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Android and iOS App Sizes on the Rise

A new study has found that average Android and iOS app sizes have risen considerably as a result.

According to new study conducted by ABI Research, the global average iOS app size across all categories stood at 23MB last month, representing a 16 percent increase from March.

As expected, gaming is the most popular app category, with most apps weighing in at 60MB, which is a 42 percent increase over the last six months.

ABI said the third generation iPad's Retina display is one of the reasons for app size increases, in addition to Apple's revised submission policy. Back in March, it increased the size limits on apps downloaded over mobile networks from 20MB to 50MB.

"Their games can now be more complex and graphically polished, while still being able to benefit from the instant gratification of cellular downloads," ABI senior analyst Aapo Markkanen said.

Meanwhile, the average size of an Android app measured in at around 6MB in September, a 10 percent increase from what it was during March. The size of games for the platform, however, nearly quadrupled to 40MB; Google had also increased the size limit of its apps to 4GB.

Despite the fact that app sizes are increasing, storage capacity on both smartphones and tablets are not experiencing the same rate of development.

"Especially the consumers with 16GB devices are likely to become more conscious about what apps to keep and what to uninstall, so the developers' bar to impress will be getting even higher than it is now," Markkanen explained. "This could also speed up the adoption of the mobile cloud as a storage remedy quite significantly."

 

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  • freggo
    Seems like obesity is slowly becoming a problem on the net too :-)
    No wonder; 'apps' always strike me as the fast food of software.


    Reply
  • edlivian
    at least android has allowed the ability for incremental updates, so when apps have updates devs have the ability to just post the patch for the update instead of the whole file. This will not help devices with limited storage, but it will help lower your data plan usage.
    Reply
  • edlivian
    my mistake, apple also supports delta updates as of ios6 i believe
    Reply
  • icepick314
    another reason why Apple should have some kind of external storage option on their iDevices...

    what's up with ONLY having 16 or 32 GB when you can add upto 64GB microSD cards on a whim with Android devices?
    Reply
  • olaf
    most Android devices are coming with just 32gb micro SD support in there specs, anything above is a roll of a dice. bright side of all this is that you will follow trough and actually finish a game.
    Reply
  • jakjawagon
    This is where most Android phones have the advantage of the memory card slot (though even with that benefit, I still filled up the 8GB internal storage on my previous phone pretty quickly)
    Reply
  • epobirs
    olafmost Android devices are coming with just 32gb micro SD support in there specs, anything above is a roll of a dice. bright side of all this is that you will follow trough and actually finish a game.
    A lot more devices have the capability of supporting SDXC than list it on their spec sheet. Generally, any hardware designed after 2009 should have it. The bigger issue is whether the support is there for the disk format needed. Microsoft doesn't support FAT-32 volumes over 32 GB in Windows for a reason but they've introduced exFAT, which will work with SDXC to allow cards up to 2 TB if the chips should become available.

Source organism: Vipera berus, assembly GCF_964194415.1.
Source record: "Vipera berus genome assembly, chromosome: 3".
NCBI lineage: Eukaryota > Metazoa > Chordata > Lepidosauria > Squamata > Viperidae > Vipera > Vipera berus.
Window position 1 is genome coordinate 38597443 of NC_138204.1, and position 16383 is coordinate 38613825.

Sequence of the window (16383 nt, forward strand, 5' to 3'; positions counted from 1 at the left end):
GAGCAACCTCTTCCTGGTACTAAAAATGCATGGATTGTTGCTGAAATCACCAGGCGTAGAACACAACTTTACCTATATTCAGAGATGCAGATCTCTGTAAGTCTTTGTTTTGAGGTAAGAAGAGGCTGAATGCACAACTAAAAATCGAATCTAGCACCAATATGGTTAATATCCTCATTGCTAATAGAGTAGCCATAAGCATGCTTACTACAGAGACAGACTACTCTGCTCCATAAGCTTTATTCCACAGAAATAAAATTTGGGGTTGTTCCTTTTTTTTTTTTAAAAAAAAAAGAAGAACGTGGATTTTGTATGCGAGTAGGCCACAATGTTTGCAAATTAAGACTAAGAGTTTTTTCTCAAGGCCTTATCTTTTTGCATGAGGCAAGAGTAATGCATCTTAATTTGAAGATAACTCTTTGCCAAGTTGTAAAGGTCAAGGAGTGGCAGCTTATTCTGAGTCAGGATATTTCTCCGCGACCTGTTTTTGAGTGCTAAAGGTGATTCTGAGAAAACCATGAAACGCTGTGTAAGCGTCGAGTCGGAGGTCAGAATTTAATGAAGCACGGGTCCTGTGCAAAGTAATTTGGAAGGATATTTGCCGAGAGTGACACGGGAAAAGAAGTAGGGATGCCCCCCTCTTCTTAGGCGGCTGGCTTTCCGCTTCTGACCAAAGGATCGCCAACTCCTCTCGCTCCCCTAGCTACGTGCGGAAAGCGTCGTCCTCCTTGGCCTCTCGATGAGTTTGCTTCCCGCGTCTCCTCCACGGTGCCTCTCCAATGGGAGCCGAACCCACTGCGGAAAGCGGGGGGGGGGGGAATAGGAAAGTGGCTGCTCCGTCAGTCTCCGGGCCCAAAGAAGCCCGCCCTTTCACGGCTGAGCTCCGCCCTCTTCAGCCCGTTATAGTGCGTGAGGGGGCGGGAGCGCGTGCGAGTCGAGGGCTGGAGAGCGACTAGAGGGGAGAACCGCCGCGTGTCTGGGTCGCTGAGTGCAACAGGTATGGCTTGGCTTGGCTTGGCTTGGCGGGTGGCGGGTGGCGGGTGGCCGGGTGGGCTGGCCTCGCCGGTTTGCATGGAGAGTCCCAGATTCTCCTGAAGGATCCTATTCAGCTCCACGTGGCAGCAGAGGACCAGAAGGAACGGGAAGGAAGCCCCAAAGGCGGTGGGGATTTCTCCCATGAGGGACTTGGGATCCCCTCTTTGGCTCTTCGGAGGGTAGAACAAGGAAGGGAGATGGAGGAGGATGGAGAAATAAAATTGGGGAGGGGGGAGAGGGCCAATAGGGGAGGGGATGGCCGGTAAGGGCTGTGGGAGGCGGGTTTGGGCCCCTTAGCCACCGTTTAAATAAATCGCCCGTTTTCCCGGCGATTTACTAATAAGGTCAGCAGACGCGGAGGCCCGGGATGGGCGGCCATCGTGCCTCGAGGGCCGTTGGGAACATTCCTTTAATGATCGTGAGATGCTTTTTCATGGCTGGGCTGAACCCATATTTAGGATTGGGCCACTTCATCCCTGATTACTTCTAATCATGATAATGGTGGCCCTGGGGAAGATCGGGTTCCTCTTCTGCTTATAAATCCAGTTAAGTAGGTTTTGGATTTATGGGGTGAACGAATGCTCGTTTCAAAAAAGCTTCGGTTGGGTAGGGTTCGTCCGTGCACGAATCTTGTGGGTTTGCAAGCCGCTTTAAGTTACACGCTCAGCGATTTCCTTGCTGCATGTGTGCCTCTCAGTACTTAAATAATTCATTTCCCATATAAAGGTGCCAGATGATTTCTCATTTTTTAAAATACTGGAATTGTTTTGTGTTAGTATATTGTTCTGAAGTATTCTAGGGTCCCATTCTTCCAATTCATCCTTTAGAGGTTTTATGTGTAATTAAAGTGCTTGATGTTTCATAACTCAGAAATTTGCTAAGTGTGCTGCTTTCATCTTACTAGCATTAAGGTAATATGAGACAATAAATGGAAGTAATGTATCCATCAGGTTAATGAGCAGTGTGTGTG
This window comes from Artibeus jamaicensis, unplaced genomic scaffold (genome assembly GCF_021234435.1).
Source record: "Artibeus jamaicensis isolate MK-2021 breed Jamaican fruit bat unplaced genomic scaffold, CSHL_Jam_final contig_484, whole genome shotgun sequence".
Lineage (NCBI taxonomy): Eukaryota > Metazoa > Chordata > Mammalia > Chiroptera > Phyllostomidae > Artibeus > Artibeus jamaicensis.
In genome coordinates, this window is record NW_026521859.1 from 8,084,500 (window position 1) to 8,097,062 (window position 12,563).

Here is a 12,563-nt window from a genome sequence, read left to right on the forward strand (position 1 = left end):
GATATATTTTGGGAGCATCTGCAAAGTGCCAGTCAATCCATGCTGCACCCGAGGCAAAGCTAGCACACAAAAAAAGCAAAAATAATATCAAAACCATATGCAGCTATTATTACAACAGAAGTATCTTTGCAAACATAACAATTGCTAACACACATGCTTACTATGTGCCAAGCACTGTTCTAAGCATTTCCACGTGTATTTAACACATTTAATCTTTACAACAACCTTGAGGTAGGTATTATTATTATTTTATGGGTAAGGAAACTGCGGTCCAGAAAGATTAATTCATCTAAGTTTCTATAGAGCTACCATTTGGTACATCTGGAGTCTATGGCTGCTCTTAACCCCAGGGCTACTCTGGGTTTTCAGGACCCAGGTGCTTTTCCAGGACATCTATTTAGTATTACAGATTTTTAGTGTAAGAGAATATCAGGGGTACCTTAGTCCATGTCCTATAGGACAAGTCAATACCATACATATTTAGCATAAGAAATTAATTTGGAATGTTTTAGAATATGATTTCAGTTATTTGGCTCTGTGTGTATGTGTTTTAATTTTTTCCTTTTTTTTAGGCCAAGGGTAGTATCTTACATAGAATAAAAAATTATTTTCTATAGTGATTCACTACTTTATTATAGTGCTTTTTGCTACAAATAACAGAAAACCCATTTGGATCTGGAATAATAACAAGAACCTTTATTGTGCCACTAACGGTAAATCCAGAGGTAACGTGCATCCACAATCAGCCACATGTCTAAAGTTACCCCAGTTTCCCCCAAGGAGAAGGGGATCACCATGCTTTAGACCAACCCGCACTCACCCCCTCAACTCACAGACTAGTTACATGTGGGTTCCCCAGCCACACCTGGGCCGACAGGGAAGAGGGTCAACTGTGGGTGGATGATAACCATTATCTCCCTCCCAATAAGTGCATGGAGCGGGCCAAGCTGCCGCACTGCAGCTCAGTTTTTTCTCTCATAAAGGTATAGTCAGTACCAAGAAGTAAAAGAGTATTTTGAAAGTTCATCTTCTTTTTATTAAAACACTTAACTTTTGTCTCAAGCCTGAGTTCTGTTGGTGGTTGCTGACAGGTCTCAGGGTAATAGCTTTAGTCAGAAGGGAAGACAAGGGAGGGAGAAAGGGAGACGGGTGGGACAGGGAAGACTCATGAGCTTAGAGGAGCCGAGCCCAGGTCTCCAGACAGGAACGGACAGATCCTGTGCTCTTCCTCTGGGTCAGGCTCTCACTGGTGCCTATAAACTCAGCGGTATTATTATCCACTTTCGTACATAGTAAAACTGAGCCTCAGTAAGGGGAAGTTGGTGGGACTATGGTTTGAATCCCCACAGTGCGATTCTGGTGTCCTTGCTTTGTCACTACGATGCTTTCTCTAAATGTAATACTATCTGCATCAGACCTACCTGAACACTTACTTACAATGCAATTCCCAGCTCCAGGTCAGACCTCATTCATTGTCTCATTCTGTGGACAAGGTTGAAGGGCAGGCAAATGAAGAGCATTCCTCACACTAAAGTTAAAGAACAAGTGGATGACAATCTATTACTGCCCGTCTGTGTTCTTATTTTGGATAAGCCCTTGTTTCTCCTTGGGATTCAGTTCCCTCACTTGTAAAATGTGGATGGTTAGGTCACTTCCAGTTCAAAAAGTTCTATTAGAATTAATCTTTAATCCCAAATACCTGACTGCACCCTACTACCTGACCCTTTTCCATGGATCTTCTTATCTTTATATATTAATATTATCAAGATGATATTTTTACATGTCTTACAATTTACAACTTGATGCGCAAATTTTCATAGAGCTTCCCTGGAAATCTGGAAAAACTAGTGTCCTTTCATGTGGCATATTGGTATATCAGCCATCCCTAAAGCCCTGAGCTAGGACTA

The licensing terms are pretty reasonable for those not insistent on Free OSS everywhere. It's pretty much a given that Windows Phone and Windows RT will have exFAT built-in and handle whatever size cards appear in the next few years.

    For myself, the first thing I did when I got the Galaxy SII in February was add a 32 GB Class 10 microSD card. I've barely put anything on it but it was inexpensive and I could. I'd rather have low cost underused capacity than run out on short notice.
    Reply
  • slickflier
    unfortunately (speaking about the galaxy s3) my s3, 16 gig on droid 4.0.4, with 32 gig class 10 mem card doesn't support apps storage at all on the mem card. The apps HAVE to be stored in the 16 gig internal memory. Actually more like 12 gigs after the os hogs 2 of it. Thus the discussion of apps storage on memory cards is kind of moot point.
    Reply
  • slickflier
    oops my bad, its 14 gigs not 12 as per my previous post.
    Reply
  • epobirs
    slickflierunfortunately (speaking about the galaxy s3) my s3, 16 gig on droid 4.0.4, with 32 gig class 10 mem card doesn't support apps storage at all on the mem card. The apps HAVE to be stored in the 16 gig internal memory. Actually more like 12 gigs after the os hogs 2 of it. Thus the discussion of apps storage on memory cards is kind of moot point.
    Consider where those apps store their data. Do you keep and you audio or video files on your phone? Save games? Documents? It all adds up and having an external storage medium to preserve the base storage for apps helps avoid hitting that wall.

    Eventually I expect we'll see something like the support for USB drives on the Xbox 360. Microsoft did away with the proprietary memory units and instead supports encrypted volumes up to 16 GB on a USB drive. The encryption lets them feel safe having the drive used for app storage. Nintendo has gone through a similar policy change with the 3DS and SD cards, now that they're getting serious about download sales.

    Partitioning a microSD card so one volume is encrypted and used for additional app space while the rest is fully readable shouldn't be especially difficult to implement. The hardest part is getting users who aren;t familiar with the concepts to understand.
    Reply